You definitely want your print to be larger than the piece of cast acrylic you’re using. After I finished, you could see where my paper was and where I taped it. The acrylic melted a little bit and it did warp as it cooled. You would want to put something heavy on top while it cools to keep it from warping.
I do think, regardless of the type of acrylic you’re using the thicker the better.
Can You Sublimate on Regular Acrylic?
I wanted to try to sublimate on acrylic that didn’t say it was for sublimation or was not cast acrylic. This blank wasn’t listed as made for sublimation or cast acrylic. After pressing, the paper stuck and it hardly sublimated at all. There is one area that has a little sublimation ink on it but not much at all.
Sublimation on Different Acrylic Blanks
I decided to test sublimation on acrylic further. These are different, random acrylic pieces I purchased to see what would happen when I sublimated on them.
Sublimation Acrylic Bookmarks
These are clear acrylic and were listed as sublimation bookmarks. They are very thin, like the thickness of paper. When I pressed the sublimation, the paper completely stuck to the blank. I removed what I could and then soaked it in water to remove the rest.
I’m not a big fan of these. The edges look weird and it really deforms with the heat because they’re so thin. I noticed the back ends up with a kind of film on it. I’ve scrubbed and scrubbed it and there is no paper left but it feels like maybe the paper melted and distorted the finish.
I would not purchase these again.
Sublimation on Regular Acrylic
This top ornament didn’t say it was a sublimation blank. I think it’s made more for vinyl projects. The sublimation doesn’t really show through the white back and it’s really thin so it is distorted with heat. The sublimation ornament didn’t warp, so I would make sure you’re picking a sublimation acrylic ornament.
Want sublimation ornaments that work? Try this post for options!
These acrylic keychains didn’t work at all. They were not listed as a sublimation blank and didn’t work. In fact, the coating that was on them completely came off on my paper!
When you purchase a blank that doesn’t specify it’s made to use with sublimation, it’s going to be a gamble and one that often won’t work out.
Sublimation on Acrylic Nightlight
The acrylic nightlight pieces did require some trial and error. Let me show you how things turned out.
- The blank on the left was pressed at 400 degrees for 60 seconds. It is very warped and the surface is melted. It has crater-type look that may be cool if you’re putting a moon design on it but otherwise it doesn’t look great.
- The middle blank was pressed for 50 seconds at 385 degrees. It is still a little warped but the melting on the front is better.
- The final blank on the right was pressed at 350 degrees for 45 seconds. It isn’t warped at all and looks much better. I actually cooled this one under a heat-resistant mat with something heavy on top so it would cool flat. There is still a little distortion on the front but it looks a lot better.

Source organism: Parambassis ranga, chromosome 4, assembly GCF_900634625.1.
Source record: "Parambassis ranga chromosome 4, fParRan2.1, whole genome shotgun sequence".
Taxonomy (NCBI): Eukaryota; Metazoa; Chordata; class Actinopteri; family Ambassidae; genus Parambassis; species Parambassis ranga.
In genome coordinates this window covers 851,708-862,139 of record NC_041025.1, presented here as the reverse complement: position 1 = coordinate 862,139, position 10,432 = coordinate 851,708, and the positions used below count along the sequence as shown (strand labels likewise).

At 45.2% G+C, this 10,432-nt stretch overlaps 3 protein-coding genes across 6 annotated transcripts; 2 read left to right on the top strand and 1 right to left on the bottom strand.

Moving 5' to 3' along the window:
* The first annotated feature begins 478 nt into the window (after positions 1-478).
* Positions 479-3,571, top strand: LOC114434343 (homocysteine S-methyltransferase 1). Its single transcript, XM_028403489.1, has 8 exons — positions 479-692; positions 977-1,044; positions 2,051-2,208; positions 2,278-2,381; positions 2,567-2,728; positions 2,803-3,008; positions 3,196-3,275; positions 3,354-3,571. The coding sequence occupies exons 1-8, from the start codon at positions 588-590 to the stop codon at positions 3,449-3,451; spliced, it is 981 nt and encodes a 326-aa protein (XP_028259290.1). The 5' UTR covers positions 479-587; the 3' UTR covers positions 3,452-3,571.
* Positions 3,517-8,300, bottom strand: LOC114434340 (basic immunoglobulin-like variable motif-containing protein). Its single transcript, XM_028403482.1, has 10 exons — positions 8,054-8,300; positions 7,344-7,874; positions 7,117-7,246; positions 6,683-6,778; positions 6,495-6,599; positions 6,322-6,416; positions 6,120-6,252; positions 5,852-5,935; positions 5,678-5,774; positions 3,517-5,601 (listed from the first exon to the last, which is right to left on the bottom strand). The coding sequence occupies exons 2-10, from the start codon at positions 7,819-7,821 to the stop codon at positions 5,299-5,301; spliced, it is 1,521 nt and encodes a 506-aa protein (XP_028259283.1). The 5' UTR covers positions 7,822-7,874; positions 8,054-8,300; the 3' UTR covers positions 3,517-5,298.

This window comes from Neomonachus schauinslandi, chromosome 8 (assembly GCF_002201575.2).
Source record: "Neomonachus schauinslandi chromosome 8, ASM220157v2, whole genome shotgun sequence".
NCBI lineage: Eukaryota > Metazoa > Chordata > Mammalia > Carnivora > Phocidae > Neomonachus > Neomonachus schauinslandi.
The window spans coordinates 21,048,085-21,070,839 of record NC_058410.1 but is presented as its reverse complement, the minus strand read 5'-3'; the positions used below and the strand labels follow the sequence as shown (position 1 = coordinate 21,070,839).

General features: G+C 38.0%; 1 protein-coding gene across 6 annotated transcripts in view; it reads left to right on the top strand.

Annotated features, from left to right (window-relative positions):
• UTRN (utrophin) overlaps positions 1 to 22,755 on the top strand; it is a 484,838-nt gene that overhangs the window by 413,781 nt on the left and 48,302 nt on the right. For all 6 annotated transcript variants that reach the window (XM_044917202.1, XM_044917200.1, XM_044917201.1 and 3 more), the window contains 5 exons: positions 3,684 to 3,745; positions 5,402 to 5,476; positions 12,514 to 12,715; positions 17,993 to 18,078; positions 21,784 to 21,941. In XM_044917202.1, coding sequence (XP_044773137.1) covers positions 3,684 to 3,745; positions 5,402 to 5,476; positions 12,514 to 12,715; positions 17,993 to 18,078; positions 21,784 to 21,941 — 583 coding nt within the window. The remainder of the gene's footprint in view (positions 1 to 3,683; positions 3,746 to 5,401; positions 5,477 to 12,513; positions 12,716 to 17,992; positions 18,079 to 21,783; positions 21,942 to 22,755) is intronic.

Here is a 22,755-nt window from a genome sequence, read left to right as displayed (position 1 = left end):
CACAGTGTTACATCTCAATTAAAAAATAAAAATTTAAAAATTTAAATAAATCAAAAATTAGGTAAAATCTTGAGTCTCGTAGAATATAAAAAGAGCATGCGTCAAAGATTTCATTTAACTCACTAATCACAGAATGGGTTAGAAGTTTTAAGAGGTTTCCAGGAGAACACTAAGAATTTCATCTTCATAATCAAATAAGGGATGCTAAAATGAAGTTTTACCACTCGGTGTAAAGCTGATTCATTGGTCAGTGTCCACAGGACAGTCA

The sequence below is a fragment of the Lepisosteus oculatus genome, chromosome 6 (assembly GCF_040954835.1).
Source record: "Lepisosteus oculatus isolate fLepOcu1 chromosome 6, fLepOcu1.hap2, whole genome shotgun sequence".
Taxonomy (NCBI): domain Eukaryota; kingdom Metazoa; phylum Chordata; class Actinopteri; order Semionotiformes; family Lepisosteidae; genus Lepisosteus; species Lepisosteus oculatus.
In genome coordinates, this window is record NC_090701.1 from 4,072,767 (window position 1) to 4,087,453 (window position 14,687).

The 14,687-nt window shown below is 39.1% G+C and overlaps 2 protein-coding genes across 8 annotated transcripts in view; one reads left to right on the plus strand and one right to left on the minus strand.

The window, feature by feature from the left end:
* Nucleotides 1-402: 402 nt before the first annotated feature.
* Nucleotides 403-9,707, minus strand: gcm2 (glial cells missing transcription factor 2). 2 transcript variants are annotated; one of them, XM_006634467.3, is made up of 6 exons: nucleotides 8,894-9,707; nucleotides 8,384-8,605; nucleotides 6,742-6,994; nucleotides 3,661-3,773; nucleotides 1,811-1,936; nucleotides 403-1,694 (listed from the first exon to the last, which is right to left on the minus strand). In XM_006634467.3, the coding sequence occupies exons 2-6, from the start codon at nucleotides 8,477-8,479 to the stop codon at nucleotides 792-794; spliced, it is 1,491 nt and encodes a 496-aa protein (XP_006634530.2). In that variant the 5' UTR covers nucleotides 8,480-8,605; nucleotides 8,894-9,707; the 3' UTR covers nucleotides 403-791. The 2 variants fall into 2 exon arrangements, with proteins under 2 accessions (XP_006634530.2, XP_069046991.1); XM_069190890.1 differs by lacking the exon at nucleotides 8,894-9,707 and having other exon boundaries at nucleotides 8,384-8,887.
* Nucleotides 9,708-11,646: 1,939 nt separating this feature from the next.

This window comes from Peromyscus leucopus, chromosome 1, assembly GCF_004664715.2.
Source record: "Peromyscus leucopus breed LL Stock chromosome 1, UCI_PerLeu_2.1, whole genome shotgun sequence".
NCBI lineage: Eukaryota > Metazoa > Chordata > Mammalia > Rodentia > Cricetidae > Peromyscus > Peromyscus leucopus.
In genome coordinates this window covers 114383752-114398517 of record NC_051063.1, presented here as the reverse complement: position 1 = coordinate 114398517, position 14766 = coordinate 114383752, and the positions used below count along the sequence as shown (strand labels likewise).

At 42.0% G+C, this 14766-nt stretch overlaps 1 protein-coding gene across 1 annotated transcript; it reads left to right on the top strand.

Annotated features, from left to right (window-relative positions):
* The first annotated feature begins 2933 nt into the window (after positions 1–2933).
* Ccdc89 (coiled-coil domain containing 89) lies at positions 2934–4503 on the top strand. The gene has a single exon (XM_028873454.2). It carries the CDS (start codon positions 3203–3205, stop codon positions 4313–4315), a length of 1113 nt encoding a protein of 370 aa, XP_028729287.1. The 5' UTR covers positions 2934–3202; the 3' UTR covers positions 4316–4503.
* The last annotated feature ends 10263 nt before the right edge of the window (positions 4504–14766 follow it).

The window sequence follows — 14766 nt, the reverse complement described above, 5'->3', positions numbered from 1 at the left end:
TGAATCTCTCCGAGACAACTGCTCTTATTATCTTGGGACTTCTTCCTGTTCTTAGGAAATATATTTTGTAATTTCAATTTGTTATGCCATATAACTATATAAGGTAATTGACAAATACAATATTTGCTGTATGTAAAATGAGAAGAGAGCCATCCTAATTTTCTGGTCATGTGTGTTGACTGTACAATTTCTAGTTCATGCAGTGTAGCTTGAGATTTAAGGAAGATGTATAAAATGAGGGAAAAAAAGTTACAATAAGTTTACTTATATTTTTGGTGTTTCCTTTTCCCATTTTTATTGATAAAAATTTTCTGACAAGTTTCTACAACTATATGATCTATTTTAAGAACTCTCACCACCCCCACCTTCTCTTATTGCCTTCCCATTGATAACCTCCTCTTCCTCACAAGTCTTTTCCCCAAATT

I consider the side that I sublimated on to be the back of the blank. That side does feel rough almost like it has a film on it.
The side I consider the front is nice and smooth and looks so good. It does have a little of the distortion the other ones had. I’m not sure if that is from the protective paper or what but I’m hopeful it won’t show when it’s in the base.
Removing Stuck Paper from Acrylic Blanks
If your paper sticks to the back of the blank I found soaking it in a little bit of water makes it easier to remove. I soaked this blank for about 10 minutes and used the flat end of a popsicle stick to start pushing the paper off.
There was a little paper still stuck so I soaked it again. If you’ve soaked it a couple of times and still have paper stuck, use a magic eraser to get the rest of the paper off.
Adding Sublimated Acrylic to Nightlight Base
These acrylic pieces are made to fit into a nightlight base. This was the project I was most excited to make and was hopeful I would be able to get it to turn out right.
I did decide to add a blank acrylic piece to the back to give the whole project a more finished look. I really think it makes the whole thing look better. So it’s good to know that two pieces will fit into the blank.
The nightlight was definitely my favorite project, it looks great all lit up. These nightlights also change color, which is so much fun. You can really use any design on these projects, the sky is the limit!
Final Thoughts on Sublimation on Acrylic
It was a lot of fun for me to try out so many different acrylic blanks. I had some success and some really unsuccessful projects. I really wanted to show you all the different options because acrylic is not the easiest surface to sublimate on. If you get high-quality acrylic sublimation blanks you’re going to have a lot more success.
Be prepared, regardless of what type of acrylic sublimation blank you use for some trial and error. Some blanks were so easy to use and others definitely had a learning curve. I do think sublimation on acrylic is so much fun that you should give it a try!
I hope I answered all of your sublimation on acrylic questions. If you have questions or want to know more feel free to leave them in the comments and I’ll get those answered for you.